Estimating Migration to Pennsylvania Counties Due to Marcellus Shale Drilling Activity

Open Access
Kelly, Andrew Paul
Graduate Program:
Rural Sociology
Master of Science
Document Type:
Master Thesis
Date of Defense:
May 07, 2012
Committee Members:
  • Mark R Leach, Thesis Advisor
  • Dr Diane Mc Laughlin, Thesis Advisor
  • Dr Kathy Brasier, Thesis Advisor
  • Marcellus
  • migration
  • boomtown
  • population
  • Census
  • Pennsylvania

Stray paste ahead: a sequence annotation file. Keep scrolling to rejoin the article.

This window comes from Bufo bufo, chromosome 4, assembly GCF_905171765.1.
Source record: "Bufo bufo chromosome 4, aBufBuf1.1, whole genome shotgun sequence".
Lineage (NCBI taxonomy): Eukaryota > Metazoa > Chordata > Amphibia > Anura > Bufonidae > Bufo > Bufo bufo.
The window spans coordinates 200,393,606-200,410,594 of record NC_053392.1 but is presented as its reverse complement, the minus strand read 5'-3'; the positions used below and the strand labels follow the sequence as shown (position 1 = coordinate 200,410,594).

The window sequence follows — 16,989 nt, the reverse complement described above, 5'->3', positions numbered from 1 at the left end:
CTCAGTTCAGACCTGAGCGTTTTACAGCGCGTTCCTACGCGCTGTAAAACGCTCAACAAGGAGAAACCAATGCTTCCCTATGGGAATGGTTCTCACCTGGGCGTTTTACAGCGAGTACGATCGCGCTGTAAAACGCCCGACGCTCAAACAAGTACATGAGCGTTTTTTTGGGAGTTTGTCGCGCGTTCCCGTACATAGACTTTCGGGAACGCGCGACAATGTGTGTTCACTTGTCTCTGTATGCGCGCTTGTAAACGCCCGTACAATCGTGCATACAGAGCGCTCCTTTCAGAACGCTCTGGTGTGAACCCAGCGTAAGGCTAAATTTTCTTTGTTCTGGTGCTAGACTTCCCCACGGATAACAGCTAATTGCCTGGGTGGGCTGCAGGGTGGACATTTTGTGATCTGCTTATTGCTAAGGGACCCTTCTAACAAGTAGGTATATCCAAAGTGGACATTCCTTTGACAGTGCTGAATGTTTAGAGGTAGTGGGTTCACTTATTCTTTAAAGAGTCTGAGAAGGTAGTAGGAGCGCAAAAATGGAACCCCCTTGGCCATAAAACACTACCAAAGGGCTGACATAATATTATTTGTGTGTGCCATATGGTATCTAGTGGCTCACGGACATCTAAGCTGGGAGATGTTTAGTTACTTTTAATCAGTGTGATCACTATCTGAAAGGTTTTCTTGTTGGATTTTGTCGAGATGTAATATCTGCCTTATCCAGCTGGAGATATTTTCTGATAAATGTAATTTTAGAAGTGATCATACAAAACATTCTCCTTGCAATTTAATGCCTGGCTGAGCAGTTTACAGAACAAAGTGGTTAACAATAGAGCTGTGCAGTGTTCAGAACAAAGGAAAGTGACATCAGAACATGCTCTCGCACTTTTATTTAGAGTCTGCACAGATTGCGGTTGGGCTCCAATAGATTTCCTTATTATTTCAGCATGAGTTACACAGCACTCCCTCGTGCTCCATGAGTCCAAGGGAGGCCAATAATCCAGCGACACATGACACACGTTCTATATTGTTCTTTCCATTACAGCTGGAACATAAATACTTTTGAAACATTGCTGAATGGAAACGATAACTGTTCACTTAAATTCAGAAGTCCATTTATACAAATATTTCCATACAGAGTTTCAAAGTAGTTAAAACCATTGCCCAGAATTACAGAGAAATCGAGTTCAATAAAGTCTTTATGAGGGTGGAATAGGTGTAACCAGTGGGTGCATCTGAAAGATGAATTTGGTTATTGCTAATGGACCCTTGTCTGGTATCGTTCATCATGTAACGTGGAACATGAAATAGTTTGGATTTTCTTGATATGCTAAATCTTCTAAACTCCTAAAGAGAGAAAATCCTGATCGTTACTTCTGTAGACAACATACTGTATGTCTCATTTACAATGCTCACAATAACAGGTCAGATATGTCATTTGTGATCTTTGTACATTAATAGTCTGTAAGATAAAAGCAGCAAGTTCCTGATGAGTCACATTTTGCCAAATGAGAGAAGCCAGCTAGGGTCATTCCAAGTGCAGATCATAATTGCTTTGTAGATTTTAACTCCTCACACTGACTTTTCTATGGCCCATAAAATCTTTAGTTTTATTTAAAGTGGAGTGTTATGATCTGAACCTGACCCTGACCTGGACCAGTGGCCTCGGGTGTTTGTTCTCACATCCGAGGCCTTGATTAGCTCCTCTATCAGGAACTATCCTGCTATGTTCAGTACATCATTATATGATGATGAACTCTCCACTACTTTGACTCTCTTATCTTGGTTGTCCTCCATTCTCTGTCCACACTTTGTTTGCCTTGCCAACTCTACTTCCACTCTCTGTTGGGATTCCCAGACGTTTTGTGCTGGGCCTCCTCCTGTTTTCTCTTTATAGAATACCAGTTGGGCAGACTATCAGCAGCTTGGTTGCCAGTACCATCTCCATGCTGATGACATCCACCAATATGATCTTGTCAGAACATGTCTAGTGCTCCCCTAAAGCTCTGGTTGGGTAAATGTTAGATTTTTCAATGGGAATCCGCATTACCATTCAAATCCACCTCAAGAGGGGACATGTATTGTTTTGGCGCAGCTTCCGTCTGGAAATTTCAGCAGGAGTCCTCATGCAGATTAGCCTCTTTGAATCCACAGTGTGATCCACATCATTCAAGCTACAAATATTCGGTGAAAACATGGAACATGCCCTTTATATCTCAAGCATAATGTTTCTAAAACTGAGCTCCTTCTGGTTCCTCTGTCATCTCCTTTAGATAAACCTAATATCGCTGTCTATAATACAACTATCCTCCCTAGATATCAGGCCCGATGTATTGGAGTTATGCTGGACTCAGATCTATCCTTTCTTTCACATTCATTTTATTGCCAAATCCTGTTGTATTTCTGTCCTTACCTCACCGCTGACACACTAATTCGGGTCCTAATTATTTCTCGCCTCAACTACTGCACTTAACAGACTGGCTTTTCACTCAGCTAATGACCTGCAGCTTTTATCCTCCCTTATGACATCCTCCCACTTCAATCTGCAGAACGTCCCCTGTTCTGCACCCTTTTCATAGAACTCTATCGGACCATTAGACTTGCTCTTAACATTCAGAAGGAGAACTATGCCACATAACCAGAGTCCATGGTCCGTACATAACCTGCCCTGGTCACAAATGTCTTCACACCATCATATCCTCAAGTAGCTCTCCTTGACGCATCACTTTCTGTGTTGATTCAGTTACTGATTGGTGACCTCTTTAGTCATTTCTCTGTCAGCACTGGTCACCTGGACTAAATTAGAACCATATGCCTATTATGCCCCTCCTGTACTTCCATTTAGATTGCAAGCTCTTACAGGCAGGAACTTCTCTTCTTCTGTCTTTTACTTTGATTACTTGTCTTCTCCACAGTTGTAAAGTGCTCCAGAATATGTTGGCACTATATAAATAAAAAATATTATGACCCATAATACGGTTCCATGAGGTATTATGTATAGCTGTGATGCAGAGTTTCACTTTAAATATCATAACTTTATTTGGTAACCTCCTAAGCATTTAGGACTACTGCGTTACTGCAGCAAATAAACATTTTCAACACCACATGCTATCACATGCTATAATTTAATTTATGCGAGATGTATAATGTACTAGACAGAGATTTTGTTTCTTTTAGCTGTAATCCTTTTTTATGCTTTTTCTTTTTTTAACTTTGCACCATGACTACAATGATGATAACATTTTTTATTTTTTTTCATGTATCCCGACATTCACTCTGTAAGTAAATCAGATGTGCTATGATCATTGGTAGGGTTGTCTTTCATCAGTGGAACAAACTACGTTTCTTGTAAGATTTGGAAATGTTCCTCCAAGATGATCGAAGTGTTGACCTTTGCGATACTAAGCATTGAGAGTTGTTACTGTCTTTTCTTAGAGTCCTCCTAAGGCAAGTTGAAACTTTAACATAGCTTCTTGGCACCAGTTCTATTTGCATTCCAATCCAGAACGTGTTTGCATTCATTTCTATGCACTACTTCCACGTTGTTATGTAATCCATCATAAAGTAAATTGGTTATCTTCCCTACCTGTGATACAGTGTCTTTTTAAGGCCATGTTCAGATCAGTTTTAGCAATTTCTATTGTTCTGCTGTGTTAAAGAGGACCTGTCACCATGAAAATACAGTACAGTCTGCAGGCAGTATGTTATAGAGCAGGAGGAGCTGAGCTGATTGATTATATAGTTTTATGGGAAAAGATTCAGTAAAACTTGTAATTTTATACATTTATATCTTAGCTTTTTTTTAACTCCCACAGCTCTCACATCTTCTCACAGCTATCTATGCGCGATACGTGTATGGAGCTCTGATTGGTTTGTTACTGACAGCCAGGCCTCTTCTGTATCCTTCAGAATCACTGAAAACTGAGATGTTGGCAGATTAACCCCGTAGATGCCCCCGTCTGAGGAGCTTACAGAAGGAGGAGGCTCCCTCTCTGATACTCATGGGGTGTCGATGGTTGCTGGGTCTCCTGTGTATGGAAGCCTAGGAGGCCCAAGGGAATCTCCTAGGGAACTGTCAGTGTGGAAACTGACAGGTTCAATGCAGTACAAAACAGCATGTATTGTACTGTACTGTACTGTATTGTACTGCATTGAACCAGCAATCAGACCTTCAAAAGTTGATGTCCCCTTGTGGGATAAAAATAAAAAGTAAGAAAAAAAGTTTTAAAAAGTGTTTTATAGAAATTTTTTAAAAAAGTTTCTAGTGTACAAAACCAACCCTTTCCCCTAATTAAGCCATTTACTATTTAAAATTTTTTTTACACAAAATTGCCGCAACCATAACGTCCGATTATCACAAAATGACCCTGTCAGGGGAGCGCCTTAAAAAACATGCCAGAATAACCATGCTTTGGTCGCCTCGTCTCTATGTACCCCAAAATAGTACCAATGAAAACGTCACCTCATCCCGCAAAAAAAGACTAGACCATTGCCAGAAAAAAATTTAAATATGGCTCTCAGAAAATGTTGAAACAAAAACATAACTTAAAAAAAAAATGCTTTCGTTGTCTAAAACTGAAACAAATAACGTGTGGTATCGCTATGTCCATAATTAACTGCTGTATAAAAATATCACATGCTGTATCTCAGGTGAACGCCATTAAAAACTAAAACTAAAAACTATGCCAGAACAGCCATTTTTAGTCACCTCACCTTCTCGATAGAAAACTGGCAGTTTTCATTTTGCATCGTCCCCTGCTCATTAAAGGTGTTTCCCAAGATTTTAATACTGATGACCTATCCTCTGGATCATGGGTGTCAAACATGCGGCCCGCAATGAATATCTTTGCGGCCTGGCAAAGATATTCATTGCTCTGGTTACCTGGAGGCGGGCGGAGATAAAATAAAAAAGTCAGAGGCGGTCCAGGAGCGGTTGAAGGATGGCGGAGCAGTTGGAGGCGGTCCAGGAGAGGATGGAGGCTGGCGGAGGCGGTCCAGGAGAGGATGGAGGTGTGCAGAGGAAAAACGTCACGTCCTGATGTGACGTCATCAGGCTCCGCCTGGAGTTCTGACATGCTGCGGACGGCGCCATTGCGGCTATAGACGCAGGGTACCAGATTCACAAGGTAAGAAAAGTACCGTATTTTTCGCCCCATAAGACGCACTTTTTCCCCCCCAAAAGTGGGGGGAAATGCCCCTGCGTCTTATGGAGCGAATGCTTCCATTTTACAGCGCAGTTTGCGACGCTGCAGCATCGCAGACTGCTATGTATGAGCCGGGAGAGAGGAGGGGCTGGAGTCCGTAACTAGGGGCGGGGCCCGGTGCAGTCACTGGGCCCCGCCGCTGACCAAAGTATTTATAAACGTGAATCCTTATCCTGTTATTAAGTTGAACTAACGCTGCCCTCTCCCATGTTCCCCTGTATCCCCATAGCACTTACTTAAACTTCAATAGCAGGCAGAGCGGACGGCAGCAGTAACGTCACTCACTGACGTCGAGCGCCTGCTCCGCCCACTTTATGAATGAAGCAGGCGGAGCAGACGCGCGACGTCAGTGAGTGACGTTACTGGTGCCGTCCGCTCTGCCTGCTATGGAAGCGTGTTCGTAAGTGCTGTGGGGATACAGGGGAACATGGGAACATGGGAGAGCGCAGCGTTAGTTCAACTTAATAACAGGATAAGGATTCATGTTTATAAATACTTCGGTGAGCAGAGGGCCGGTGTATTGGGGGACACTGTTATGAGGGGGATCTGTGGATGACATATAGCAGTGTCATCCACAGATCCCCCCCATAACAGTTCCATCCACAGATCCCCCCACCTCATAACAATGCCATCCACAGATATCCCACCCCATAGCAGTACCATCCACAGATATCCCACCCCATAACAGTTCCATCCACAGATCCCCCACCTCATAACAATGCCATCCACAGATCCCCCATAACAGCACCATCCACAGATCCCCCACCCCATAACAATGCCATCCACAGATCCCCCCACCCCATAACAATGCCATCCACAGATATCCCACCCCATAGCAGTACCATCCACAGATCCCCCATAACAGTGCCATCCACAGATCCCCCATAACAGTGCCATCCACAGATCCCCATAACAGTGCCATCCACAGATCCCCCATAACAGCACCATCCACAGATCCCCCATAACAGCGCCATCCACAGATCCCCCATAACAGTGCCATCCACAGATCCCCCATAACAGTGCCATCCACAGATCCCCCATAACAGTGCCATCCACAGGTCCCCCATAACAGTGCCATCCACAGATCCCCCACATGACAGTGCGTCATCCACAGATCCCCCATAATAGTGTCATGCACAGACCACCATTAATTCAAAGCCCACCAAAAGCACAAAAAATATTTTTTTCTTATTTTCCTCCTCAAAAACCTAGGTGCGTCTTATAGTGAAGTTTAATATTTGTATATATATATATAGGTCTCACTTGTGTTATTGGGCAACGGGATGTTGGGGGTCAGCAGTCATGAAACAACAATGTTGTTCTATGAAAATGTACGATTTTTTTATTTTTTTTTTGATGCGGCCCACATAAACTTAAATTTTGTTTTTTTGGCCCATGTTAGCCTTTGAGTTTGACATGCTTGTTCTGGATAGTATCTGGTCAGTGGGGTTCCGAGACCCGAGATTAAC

In 2003, the first natural gas well was drilled into the Marcellus Shale in Washington County, Pennsylvania. From then to the beginning of 2010, over 1,200 wells were drilled across Pennsylvania. This type of rapid natural extraction has occurred in other parts of the country, and there is extensive literature about this “boomtown” phenomenon. However, most of the prior research has focused on the social impacts of rapid population change rather than attempting to quantify the change that has taken place. Due to the unique nature of economic development associated with natural resource extraction development, current methods of population estimation may fail to fully capture the population change which is occurring. Using the U.S. Census Bureau’s population estimates for Pennsylvania counties, I find that after controlling for other factors that may affect population change and county population estimate accuracy, net migration estimates between 2000 and 2010 are underestimated relatively more in the northeastern counties of Pennsylvania, which is where most of the drilling activity has taken place thus far. This may indicate that population change is occurring at a rate faster than expected in this area and that population estimates are not fully capturing the change in this region. The same cannot be said for the southwestern counties of the state, which have also experienced extensive drilling activity. Considering the Bureau’s population estimates are used for allocating funds related to various government programs, these findings have important implications for state and local government agencies in areas which have experienced drilling activity, as well as those which expect to in the future.